The decline of diesel cars in the UK

The Department for Transport (DfT) has released figures that show the sales of greener electric and hybrid cars are outselling their diesel counterparts. Between April and June of this year 29,000 diesel cars were registered compared to 33,000 electric and hybrid eco-friendly vehicles.

This figure of 33,000 is split roughly between 20,200 hybrid vehicles and 12,600 all-electric battery cars, along with small quantities of hydrogen and bio-fuel models. The biggest selling electric cars were the Tesla Model 3 and Nissan Leaf, while the biggest hybrid sellers were the BMW 3 Series and Mitsubishi Outlander.

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These figures are even more impressive when they’re compared to just four years ago where diesel cars outsold electric and hybrid vehicles by almost 14 to 1. It’s believed that this move has been led by the introduction of the Ultra Low Emission Zone (ULEZ) in central London where owners of polluting vehicles pay a premium to drive.

It is hoped that this trend will continue, especially with the government moving towards banning the sales of internal combustion engine cars by as early as 2030. The date of 2040 had been originally proposed in 2018, but Transport Secretary Grant Shapps has said that action could be taken by 2035 or even as early as 2032.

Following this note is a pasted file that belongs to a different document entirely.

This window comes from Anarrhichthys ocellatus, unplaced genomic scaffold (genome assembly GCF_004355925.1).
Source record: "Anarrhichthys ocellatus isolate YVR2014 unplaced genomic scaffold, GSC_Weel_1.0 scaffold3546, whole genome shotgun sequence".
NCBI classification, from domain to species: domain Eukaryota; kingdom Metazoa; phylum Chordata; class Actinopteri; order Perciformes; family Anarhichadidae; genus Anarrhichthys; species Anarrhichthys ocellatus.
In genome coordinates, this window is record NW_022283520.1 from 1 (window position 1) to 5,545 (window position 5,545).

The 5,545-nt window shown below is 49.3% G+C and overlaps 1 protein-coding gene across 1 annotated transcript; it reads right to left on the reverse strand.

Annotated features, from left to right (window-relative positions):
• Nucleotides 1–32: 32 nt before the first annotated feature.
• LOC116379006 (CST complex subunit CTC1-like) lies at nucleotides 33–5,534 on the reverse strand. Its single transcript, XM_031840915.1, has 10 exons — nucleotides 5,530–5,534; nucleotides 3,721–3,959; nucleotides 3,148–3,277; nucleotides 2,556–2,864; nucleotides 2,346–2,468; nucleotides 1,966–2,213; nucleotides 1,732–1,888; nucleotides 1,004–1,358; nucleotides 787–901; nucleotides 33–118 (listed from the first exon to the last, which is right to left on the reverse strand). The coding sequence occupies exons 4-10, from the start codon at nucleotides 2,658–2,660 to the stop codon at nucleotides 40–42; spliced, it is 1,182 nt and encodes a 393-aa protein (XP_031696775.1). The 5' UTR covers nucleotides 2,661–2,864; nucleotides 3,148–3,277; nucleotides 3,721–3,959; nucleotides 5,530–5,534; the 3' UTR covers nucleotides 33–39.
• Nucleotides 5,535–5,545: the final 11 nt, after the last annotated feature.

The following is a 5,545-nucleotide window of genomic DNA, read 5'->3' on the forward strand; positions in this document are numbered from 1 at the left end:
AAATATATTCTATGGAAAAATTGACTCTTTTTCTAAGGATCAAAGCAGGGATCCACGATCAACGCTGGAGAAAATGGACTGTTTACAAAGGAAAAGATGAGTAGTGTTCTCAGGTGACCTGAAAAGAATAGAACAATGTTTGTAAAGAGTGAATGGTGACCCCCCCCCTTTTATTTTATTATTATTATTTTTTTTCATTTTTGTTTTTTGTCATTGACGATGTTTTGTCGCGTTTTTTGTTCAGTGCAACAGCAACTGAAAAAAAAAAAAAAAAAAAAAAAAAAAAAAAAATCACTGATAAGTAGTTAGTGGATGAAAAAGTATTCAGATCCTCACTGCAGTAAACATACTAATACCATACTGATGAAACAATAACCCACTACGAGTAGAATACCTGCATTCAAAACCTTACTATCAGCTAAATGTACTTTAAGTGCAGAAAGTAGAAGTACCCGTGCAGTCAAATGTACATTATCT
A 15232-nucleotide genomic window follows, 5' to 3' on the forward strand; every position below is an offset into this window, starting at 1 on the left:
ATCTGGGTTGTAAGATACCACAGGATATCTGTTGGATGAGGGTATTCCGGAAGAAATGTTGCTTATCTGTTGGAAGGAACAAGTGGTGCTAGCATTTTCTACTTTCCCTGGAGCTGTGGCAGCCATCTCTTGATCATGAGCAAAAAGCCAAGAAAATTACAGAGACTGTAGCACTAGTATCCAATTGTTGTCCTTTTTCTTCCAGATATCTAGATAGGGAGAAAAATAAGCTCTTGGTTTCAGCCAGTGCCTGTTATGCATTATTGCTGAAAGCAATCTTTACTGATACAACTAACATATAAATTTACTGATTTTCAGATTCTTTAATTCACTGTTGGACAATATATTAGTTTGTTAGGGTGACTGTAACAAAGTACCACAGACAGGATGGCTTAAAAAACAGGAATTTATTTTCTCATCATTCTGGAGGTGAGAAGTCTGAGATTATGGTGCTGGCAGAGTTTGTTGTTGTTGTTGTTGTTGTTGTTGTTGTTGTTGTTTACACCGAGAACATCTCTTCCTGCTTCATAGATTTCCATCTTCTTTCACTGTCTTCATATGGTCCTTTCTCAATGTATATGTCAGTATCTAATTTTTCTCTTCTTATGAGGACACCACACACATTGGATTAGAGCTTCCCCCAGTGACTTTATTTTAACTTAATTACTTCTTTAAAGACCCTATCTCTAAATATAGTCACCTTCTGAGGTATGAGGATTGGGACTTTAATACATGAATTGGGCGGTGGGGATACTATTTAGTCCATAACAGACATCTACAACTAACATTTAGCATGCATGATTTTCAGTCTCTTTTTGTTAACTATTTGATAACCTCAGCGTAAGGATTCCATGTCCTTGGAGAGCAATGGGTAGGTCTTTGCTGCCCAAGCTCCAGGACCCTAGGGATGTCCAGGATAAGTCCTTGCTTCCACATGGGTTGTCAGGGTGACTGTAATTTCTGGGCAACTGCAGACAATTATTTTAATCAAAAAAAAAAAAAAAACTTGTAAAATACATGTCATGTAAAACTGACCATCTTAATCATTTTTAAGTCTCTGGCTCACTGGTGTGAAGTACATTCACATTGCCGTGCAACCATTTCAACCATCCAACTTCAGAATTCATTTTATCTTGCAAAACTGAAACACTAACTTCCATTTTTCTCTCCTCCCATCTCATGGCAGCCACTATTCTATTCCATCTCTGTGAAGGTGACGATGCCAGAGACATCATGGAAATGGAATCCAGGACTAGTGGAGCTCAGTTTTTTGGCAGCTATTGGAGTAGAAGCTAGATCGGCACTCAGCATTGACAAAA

The opposition party also has strong thoughts on the subject. Labour ministers Kerry McCarthy, Matthew Pennycook and Alan Whitehead recently sent a letter to the Transport Secretary calling for the government to bring the ban of sales of combustion vehicles forward to 2030.

Matthew Pennycook, Shadow Minister for Climate Change, said: “2030 is an ambitious but achievable date by which to phase out the sale of new petrol, diesel and hybrid vehicles, one that would give a new lease of life to the UK car industry whilst combatting climate breakdown and cleaning up the air that dangerously pollutes so many of our towns and cities.

“It’s time for ministers to seize this opportunity as part of a world-leading green recovery from the coronavirus pandemic, creating good jobs across the country and generating real momentum for next year’s COP26 climate summit.”

Ian Osborne
Ian Osborne
Editor-in-Chief at ElectricDrives

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